Jamaica: Broilers ethanol plant up, running


Fills 3.2 million-gallon US export order
The Observer, Friday, August 10, 2007
JAMAICA Broilers Limited yesterday officially opened its US$20-million (J$1.3-billion) ethanol plant – JB Ethanol – at Port Esquivel in St Catherine.
The plant, which can process sugar cane into fuel grade ethanol, was built with technical support from Brazil, and has the capacity to produce 60 million gallons of fuel grade ethanol annually.
“While it may be debated whether this represents the single largest investment by a local private sector entity in Jamaica in the past 20 years, it is irrefutable that this is, by far, the largest investment that has been made in the country’s ethanol industry,” Jamaica Broilers chairman Danvers ‘Danny’ Williams said at the opening ceremony, attended by Brazilian President Luiz Inacio ‘Lula’ da Silva and Jamaica’s Prime Minister Portia Simpson Miller.
The ethanol plant, said Williams, has already filled a 3.2 million-gallon export order from the United States.
Jamaica Broilers said the plant was constructed in five months and was built in keeping with the country’s National Energy Policy of a 10 per cent ethanol additive to gasoline by 2008, as part of efforts to reduce the country’s growing oil bill.
While feedstock is imported from Brazil for use in the JB Ethanol plant, locally produced sugar cane feedstock can also be processed.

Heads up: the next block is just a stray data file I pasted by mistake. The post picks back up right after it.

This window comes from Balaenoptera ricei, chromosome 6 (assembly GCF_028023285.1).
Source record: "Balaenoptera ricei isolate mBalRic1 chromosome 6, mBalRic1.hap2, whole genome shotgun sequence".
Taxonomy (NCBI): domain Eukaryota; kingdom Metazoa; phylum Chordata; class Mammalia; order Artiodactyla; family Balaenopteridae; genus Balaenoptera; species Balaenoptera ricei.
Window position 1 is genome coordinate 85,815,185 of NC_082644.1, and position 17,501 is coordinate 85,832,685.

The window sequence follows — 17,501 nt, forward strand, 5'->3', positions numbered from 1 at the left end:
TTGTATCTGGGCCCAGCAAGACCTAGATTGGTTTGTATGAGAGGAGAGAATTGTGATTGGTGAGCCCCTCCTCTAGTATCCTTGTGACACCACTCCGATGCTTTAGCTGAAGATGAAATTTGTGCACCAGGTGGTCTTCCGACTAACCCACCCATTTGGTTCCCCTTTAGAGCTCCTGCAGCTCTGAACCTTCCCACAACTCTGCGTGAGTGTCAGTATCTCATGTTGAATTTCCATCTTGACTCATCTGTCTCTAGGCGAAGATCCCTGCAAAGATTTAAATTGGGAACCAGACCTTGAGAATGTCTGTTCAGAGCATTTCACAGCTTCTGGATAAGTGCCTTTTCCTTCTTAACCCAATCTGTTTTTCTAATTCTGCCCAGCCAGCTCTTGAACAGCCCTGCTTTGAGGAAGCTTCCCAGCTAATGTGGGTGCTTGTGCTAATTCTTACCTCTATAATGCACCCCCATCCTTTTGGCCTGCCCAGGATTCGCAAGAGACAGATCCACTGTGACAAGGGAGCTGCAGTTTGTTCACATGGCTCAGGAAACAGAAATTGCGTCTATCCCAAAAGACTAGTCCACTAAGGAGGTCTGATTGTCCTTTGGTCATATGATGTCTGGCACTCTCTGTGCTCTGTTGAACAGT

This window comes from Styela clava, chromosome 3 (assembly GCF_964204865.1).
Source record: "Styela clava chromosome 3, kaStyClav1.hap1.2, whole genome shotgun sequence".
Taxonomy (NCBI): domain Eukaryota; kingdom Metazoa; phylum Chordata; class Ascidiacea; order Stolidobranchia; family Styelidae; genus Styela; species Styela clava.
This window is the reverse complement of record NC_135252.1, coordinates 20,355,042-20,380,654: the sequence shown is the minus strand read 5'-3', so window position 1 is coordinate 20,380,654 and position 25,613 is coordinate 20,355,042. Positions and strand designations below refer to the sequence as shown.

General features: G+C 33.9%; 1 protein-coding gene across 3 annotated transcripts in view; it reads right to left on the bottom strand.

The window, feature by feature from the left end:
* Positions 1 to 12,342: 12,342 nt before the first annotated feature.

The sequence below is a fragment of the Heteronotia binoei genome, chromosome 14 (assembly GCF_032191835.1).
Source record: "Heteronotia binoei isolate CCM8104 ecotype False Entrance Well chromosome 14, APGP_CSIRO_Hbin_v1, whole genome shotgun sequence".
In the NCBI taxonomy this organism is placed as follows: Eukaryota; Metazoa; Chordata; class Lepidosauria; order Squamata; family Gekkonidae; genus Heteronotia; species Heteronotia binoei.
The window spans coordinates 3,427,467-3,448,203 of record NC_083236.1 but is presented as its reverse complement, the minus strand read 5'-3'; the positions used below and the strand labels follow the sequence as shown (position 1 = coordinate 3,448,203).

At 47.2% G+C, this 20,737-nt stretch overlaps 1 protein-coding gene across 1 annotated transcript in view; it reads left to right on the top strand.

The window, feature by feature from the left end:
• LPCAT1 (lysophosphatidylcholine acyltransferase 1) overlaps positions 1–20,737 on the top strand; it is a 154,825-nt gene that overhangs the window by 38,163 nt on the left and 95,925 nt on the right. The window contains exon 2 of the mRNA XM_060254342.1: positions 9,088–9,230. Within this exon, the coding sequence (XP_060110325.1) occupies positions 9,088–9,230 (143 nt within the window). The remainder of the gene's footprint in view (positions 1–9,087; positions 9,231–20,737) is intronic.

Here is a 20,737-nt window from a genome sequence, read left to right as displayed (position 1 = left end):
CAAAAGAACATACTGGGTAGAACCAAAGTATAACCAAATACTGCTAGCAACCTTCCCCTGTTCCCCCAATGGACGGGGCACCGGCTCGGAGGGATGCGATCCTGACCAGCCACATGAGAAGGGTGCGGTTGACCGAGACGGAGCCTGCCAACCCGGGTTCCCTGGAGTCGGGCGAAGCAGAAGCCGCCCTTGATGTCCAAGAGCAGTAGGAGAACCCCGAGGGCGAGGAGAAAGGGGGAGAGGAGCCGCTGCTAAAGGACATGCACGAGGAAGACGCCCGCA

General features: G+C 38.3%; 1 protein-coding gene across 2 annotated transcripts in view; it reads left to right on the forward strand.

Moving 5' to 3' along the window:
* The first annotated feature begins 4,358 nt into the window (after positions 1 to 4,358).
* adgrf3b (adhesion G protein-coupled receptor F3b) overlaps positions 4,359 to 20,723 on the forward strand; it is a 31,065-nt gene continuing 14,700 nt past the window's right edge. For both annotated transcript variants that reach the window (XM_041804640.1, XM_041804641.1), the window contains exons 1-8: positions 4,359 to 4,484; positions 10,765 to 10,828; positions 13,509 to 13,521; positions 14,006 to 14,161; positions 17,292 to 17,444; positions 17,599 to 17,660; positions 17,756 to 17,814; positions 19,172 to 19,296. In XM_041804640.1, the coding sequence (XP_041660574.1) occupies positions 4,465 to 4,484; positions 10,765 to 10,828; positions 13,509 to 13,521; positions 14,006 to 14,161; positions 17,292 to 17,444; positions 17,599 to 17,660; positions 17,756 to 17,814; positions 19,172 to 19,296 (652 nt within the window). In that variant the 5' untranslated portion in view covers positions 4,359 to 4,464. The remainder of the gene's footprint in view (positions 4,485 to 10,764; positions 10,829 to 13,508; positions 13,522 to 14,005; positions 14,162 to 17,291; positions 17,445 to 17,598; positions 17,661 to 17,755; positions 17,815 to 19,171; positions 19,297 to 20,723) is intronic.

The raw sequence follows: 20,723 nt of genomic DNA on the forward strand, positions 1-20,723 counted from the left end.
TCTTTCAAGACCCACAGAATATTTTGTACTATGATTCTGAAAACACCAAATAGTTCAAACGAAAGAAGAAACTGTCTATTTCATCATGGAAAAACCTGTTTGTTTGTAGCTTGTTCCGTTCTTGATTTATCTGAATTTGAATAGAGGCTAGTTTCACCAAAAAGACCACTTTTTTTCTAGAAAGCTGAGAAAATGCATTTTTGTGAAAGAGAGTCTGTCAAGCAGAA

Prime Minister Simpson Miller, guest speaker at the opening, reiterated the need to reduce the country’s fuel bill, saying that Jamaica spent more than US$1.7 billion in 2006 on oil imports.
According to the prime minister, the government would be seeking to develop alliances with traditional and non-traditional partners to find alternative, cost-effective sources of energy.
The prime minister used the opportunity to praise government’s “favourable business environment” and the National Energy Policy initiative in facilitating the local use of ethanol as an additive to gasoline.
“Next year this time all fuel in Jamaica will contain 10 per cent ethanol,” Simpson Miller said.
She said, too, that the increased interest in ethanol as an alternative source of energy would provide significant opportunities for the viability of the local sugar industry and was an important plank in the current privatisation process.
President da Silva, who opened the plant, said his country was ready to provide Jamaica with all the technical support possible.
Jamaica, he said, had an advantage in the production of ethanol as the country had experience in sugar cane production and a skilled workforce. In addition, the Brazilian president said that the country had a long-term vision and the courage to innovate.
“That is why Jamaica will play a fundamental role in bio fuels,” said da Silva.
Brazil, the world’s leading producer of ethanol, is also the leading authority on practical flex fuel technology.
Almost 80 per cent of vehicles in that country are flex fuel capable using a either a mix of ethanol and gasoline or 100 per cent ethanol.

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